Unreal City contains five highly charged stories about relationships: “Echoes into Eternity,” “Evelyn Dalton-Hoyt,” “Emordana,” “The Yellowknife Retrospective,” and “Objet d’Art.” The stories address gender, narcissism, marriage, subjectivity, objectification, and the thin line that divides love from hate. Bryant’s characters sometimes feel like they are navigating their way through the darkness in an attempt to make sense of love, sex, art, and life. Existential and elliptical, the stories play beautifully against Bryant’s precise and fully-realized artwork, which echoes such masters as Jaime Hernandez and Daniel Clowes. In Unreal City, characters cannot walk into a room without their world turning inside out. Readers will be similarly upended by the discovery of this major new talent.
Strolling through this wide sweep, gazing across the fleet of trains bound for Paris or Brussels, the powder blue steel vaulting soaring above them, the inside of a giant whale's ribcage, a hymn to the infrastructure of our hyper-connected age; like Jonah swallowed up by it all, by the hum of the giant extractor fans, the deep hum at the heart of it all - back here, home again, lost in London... With a property portfolio consisting of a beach hut in Essex, and a career as evanescent as it is unprofitable, the narrator of Lost in London is a flaneur fallen on hard times, a creative bewildered by the slick speed of the digital age, watching as the sculptors and painters and bon viveurs begin to slip away and the advertising hipsters take over old stomping grounds. From the nights in old Soho, where an anonymous green door was the gateway to a decadently dingy paradise, to the days amid the shabby post-industrial elegance of Hackney's canalside warehouses, this is a nostalgic love song to the drifters, the artists, the glamorous misfits, the degenerate waifs and the barmaid-enchantresses of the capital's backstreets and shadowy corners. 'A masterpiece of gutter romanticism.' Tatler on The Giro Playboy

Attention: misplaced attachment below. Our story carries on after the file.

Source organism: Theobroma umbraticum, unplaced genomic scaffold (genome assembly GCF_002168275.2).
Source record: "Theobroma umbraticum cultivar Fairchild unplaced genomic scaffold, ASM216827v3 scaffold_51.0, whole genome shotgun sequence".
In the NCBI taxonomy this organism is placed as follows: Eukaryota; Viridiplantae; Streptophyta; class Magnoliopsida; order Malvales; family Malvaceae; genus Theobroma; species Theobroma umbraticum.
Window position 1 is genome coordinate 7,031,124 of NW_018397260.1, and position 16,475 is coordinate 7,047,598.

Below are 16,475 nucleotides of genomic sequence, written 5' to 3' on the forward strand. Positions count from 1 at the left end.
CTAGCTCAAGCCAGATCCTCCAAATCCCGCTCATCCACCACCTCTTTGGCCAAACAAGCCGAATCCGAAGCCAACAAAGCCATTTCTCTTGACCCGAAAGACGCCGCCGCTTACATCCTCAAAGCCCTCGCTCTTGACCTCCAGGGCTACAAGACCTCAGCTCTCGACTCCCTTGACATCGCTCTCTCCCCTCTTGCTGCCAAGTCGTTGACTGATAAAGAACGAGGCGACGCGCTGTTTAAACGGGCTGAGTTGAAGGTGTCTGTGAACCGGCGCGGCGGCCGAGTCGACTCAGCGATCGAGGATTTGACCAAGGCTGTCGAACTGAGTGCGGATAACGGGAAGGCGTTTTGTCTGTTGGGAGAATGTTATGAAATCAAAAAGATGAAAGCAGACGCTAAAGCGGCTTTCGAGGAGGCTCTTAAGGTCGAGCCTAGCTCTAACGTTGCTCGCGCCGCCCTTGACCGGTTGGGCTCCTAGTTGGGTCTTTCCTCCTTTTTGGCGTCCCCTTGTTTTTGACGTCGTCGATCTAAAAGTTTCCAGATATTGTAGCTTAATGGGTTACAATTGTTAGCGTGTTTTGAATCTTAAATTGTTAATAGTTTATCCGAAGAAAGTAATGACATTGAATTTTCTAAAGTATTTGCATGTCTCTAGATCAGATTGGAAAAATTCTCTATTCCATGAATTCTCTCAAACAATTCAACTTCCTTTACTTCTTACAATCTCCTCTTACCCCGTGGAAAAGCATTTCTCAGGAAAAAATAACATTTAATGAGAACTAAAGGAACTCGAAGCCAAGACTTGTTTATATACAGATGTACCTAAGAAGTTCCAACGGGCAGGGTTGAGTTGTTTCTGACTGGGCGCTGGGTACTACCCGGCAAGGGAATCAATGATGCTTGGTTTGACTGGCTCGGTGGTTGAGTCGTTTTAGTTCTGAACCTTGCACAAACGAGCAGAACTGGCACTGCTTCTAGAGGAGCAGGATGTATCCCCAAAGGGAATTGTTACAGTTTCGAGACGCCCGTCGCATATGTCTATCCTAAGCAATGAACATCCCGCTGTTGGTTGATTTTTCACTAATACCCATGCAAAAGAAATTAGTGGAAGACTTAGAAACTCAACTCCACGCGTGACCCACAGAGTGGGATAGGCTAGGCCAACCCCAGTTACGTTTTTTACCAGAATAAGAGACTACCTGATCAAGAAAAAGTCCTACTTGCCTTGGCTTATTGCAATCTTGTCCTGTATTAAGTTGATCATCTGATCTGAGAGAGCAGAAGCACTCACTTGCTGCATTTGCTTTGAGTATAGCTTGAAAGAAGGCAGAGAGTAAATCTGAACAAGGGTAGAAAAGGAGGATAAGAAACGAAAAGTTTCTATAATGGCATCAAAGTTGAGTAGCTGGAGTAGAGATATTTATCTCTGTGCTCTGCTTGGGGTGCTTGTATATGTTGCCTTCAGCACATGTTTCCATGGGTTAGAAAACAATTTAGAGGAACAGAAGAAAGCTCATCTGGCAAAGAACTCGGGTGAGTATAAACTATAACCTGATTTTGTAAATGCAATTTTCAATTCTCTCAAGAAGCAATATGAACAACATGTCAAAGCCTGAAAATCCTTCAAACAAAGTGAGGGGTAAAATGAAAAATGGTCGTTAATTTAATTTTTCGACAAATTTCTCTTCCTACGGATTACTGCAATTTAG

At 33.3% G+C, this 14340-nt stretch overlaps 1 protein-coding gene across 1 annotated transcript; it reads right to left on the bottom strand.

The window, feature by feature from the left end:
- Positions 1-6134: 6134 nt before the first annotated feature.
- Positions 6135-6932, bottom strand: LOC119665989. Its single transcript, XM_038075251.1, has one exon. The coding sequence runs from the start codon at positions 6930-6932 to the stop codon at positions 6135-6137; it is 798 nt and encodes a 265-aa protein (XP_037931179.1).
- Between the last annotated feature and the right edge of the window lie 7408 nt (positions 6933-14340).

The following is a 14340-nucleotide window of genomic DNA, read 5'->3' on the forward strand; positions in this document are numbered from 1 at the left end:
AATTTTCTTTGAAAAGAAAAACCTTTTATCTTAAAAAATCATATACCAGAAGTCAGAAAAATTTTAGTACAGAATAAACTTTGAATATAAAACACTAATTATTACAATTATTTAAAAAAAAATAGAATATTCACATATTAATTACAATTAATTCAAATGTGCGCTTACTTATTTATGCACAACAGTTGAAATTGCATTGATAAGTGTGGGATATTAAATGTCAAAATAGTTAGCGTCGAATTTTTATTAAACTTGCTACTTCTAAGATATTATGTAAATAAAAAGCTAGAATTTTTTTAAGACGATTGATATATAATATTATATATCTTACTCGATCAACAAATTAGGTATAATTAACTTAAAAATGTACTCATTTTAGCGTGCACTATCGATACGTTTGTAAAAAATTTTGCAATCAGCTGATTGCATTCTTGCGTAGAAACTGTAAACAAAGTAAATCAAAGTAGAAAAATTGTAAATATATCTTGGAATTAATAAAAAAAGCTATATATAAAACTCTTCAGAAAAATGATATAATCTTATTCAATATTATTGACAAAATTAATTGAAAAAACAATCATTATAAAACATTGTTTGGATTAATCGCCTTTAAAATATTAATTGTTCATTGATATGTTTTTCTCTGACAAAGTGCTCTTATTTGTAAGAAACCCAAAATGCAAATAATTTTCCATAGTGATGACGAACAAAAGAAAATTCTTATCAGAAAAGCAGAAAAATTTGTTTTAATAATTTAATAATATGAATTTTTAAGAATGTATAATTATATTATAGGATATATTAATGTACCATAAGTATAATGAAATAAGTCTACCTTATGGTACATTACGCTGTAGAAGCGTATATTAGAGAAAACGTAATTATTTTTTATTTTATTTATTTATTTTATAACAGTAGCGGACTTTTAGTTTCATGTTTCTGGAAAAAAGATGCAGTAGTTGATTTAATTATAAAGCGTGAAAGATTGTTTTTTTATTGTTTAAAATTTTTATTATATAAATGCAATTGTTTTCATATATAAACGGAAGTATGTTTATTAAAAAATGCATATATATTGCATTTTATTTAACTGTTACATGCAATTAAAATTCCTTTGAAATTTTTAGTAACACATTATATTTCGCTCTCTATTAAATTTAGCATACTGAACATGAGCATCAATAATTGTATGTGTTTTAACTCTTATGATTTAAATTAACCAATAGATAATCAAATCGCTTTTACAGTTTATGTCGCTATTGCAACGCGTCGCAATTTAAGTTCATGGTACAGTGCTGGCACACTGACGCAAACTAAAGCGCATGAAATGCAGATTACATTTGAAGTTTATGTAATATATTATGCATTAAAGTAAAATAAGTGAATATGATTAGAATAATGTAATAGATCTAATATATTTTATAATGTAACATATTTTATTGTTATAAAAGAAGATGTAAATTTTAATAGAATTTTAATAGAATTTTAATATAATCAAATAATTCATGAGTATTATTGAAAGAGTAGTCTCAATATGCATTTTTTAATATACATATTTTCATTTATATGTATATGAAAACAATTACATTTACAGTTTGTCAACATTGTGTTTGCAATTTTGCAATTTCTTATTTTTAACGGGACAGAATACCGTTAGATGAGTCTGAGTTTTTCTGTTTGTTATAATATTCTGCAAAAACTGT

An epic struggle over land, water, and power is erupting in the American West and the halls of Washington, DC. It began when a 4,000-square-mile area of Arizona desert called Black Mesa was divided between the Hopi and Navajo tribes. To the outside world, it was a land struggle between two fractious Indian tribes; to political insiders and energy corporations, it was a divide-and-conquer play for the 21 billion tons of coal beneath Black Mesa. Today, that coal powers cheap electricity for Los Angeles, a new water aqueduct into Phoenix, and the neon dazzle of Las Vegas. Journalist and historian Judith Nies has been tracking this story for nearly four decades. She follows the money and tells us the true story of wealth and water, mendacity, and corruption at the highest levels of business and government. Amid the backdrop of the breathtaking desert landscape, Unreal City shows five cultures colliding—Hopi, Navajo, global energy corporations, Mormons, and US government agencies—resulting in a battle over resources and the future of the West. Las Vegas may attract 39 million visitors a year, but the tourists mesmerized by the dancing water fountains at the Bellagio don't ask where the water comes from. They don't see a city with the nation's highest rates of foreclosure, unemployment, and suicide. They don't see the astonishing drop in the water level of Lake Mead—where Sin City gets 90 percent of its water supply. Nies shows how the struggle over Black Mesa lands is an example of a global phenomenon in which giant transnational corporations have the power to separate indigenous people from their energy-rich lands with the help of host governments. Unreal City explores how and why resources have been taken from native lands, what it means in an era of climate change, and why, in this city divorced from nature, the only thing more powerful than money is water.